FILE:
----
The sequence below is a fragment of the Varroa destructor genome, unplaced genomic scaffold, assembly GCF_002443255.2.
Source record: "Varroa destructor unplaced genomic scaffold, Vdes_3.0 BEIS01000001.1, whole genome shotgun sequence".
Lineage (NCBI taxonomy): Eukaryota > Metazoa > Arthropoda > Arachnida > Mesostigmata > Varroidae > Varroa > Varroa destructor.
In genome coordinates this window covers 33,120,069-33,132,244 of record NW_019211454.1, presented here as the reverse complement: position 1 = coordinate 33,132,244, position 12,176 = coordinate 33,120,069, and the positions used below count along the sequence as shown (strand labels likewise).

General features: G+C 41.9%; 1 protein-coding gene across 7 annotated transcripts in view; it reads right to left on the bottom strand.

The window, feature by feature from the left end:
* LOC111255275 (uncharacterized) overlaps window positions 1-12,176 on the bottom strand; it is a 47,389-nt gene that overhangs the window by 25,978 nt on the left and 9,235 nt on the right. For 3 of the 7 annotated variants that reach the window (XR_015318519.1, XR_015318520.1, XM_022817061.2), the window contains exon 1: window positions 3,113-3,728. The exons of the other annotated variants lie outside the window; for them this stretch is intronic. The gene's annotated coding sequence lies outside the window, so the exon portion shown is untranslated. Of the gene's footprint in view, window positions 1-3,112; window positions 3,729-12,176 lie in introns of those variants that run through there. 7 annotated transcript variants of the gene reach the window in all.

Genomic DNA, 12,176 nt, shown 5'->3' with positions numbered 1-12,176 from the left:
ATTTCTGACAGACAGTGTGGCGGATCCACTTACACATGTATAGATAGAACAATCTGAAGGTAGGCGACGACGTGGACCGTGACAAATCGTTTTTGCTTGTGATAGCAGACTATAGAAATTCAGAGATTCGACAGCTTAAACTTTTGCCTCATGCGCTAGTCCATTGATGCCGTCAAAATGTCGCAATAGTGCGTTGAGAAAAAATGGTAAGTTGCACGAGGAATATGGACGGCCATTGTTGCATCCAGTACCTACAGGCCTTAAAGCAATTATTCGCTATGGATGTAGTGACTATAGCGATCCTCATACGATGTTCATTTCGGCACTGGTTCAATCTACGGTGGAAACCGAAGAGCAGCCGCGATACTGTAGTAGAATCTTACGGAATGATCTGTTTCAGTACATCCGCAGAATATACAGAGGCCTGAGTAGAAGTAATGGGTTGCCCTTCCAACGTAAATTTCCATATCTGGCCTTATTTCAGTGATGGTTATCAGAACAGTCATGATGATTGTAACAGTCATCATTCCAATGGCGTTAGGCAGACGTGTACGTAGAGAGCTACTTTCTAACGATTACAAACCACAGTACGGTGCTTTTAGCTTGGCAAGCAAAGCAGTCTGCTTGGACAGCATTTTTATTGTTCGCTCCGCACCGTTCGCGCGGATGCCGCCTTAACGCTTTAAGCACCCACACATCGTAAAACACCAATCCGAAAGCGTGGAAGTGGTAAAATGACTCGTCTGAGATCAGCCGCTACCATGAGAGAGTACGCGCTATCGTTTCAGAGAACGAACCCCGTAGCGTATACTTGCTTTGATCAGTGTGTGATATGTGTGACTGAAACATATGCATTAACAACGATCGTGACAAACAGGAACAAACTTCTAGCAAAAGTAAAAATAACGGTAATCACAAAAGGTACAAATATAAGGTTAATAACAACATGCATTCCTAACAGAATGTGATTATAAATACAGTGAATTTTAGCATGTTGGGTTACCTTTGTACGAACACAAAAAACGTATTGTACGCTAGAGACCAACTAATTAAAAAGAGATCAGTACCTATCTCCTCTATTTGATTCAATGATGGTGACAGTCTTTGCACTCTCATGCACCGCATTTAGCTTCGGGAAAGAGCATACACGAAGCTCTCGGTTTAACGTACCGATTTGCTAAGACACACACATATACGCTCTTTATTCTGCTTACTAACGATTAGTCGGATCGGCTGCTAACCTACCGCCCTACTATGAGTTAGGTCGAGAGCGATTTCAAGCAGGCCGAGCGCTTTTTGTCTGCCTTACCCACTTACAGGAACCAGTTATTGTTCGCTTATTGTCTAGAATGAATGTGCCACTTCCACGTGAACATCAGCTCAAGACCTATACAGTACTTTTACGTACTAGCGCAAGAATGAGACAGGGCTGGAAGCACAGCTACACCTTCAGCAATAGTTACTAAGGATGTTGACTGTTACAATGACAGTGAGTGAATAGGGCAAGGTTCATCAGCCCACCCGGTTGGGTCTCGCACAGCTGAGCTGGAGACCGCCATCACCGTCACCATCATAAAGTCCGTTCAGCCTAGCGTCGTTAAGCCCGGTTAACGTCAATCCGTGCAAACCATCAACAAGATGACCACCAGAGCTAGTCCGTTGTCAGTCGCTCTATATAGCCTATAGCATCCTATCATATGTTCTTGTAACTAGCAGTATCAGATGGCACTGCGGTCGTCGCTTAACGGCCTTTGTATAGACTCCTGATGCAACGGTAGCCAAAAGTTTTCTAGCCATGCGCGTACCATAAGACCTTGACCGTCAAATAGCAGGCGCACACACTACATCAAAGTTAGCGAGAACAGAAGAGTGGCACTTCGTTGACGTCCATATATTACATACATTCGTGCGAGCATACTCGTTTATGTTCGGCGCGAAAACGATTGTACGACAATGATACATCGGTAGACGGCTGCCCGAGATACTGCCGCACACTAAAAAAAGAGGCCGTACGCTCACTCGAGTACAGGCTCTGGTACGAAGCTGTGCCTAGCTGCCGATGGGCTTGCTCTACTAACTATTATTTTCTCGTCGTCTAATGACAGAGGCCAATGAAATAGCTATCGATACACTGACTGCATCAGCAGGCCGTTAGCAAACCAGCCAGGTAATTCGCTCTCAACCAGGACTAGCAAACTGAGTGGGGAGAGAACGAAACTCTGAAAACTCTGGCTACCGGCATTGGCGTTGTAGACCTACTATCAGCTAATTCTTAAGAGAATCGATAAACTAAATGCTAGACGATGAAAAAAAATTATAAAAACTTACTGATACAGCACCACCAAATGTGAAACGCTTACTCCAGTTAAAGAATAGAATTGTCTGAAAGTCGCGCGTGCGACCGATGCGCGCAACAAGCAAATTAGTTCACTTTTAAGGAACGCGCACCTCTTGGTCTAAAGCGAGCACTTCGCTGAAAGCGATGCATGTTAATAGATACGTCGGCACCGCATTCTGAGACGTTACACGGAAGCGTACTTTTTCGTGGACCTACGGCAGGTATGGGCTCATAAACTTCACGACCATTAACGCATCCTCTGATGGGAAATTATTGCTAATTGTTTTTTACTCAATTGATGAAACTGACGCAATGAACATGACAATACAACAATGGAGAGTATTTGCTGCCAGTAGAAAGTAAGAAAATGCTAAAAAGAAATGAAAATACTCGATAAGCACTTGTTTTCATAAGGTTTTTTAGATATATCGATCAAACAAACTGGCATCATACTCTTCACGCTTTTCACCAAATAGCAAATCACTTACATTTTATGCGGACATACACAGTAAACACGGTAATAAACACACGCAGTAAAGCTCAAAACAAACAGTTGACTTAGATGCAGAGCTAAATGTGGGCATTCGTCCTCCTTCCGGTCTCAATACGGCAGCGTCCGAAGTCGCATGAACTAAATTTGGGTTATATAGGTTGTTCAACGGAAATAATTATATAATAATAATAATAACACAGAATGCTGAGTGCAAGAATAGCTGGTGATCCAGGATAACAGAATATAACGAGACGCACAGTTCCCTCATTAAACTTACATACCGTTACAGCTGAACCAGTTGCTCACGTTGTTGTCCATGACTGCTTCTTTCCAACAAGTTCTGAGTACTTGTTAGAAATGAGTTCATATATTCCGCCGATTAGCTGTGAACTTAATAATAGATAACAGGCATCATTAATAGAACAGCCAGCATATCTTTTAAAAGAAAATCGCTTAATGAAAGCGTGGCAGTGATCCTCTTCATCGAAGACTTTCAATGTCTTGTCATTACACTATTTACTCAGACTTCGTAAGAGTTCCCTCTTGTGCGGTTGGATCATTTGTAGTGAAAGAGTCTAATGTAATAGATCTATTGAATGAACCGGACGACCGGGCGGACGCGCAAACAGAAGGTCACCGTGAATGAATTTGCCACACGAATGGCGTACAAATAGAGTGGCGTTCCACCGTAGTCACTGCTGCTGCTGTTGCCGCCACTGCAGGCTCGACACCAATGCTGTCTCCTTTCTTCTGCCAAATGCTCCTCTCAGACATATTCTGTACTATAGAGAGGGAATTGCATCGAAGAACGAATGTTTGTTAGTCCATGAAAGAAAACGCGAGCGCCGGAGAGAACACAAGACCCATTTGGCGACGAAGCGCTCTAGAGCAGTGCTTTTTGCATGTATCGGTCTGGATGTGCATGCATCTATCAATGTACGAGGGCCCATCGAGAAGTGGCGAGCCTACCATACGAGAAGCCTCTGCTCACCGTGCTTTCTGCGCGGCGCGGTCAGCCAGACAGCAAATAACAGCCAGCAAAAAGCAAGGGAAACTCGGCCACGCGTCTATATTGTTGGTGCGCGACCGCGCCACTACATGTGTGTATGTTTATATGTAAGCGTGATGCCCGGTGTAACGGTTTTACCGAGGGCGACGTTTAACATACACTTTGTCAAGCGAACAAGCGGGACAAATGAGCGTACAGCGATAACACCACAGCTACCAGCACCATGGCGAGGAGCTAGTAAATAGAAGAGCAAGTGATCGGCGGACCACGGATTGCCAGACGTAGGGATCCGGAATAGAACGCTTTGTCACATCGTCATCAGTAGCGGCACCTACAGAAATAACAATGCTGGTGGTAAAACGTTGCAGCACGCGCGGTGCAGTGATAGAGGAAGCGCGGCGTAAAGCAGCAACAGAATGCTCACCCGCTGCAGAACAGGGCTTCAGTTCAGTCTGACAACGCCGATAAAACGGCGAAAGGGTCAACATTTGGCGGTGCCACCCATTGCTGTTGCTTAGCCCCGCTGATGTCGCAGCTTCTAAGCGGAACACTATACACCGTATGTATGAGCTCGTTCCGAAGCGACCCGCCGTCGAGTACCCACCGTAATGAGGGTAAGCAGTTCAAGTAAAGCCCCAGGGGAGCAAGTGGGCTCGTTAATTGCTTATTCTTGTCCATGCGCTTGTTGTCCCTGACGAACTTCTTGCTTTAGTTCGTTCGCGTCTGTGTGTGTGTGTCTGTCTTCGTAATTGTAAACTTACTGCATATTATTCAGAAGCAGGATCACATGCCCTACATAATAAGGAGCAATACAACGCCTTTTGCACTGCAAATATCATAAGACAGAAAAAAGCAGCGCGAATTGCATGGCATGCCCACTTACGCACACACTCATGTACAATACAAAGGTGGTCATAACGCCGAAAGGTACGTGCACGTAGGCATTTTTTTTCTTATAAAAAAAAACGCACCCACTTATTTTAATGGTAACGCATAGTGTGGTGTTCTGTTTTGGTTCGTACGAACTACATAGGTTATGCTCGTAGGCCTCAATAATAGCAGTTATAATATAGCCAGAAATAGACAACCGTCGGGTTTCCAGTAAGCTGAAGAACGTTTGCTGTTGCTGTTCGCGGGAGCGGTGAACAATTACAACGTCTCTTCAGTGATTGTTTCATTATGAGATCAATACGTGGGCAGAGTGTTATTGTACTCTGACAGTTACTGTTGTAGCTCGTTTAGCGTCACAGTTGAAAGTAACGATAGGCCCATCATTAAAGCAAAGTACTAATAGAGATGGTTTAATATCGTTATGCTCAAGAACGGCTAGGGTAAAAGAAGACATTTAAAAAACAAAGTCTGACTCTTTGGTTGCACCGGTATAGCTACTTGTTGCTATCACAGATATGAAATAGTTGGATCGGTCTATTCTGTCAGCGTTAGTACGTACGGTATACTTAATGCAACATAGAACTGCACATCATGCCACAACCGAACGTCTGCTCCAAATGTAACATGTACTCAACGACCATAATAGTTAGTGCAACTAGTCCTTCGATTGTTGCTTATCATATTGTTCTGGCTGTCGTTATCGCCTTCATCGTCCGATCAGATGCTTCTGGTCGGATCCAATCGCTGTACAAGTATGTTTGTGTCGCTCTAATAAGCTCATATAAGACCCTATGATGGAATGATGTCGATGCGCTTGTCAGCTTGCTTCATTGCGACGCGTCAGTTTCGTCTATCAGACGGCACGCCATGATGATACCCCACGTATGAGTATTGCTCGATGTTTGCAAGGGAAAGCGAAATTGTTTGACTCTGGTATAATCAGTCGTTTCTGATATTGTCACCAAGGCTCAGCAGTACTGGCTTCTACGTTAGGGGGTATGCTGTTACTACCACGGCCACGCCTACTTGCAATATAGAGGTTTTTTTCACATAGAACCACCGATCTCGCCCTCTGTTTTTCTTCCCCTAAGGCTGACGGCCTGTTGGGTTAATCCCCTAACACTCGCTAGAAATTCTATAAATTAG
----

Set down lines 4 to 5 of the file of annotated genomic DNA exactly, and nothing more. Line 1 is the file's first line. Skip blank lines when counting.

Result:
In genome coordinates this window covers 33,120,069-33,132,244 of record NW_019211454.1, presented here as the reverse complement: position 1 = coordinate 33,132,244, position 12,176 = coordinate 33,120,069, and the positions used below count along the sequence as shown (strand labels likewise).

General features: G+C 41.9%; 1 protein-coding gene across 7 annotated transcripts in view; it reads right to left on the bottom strand.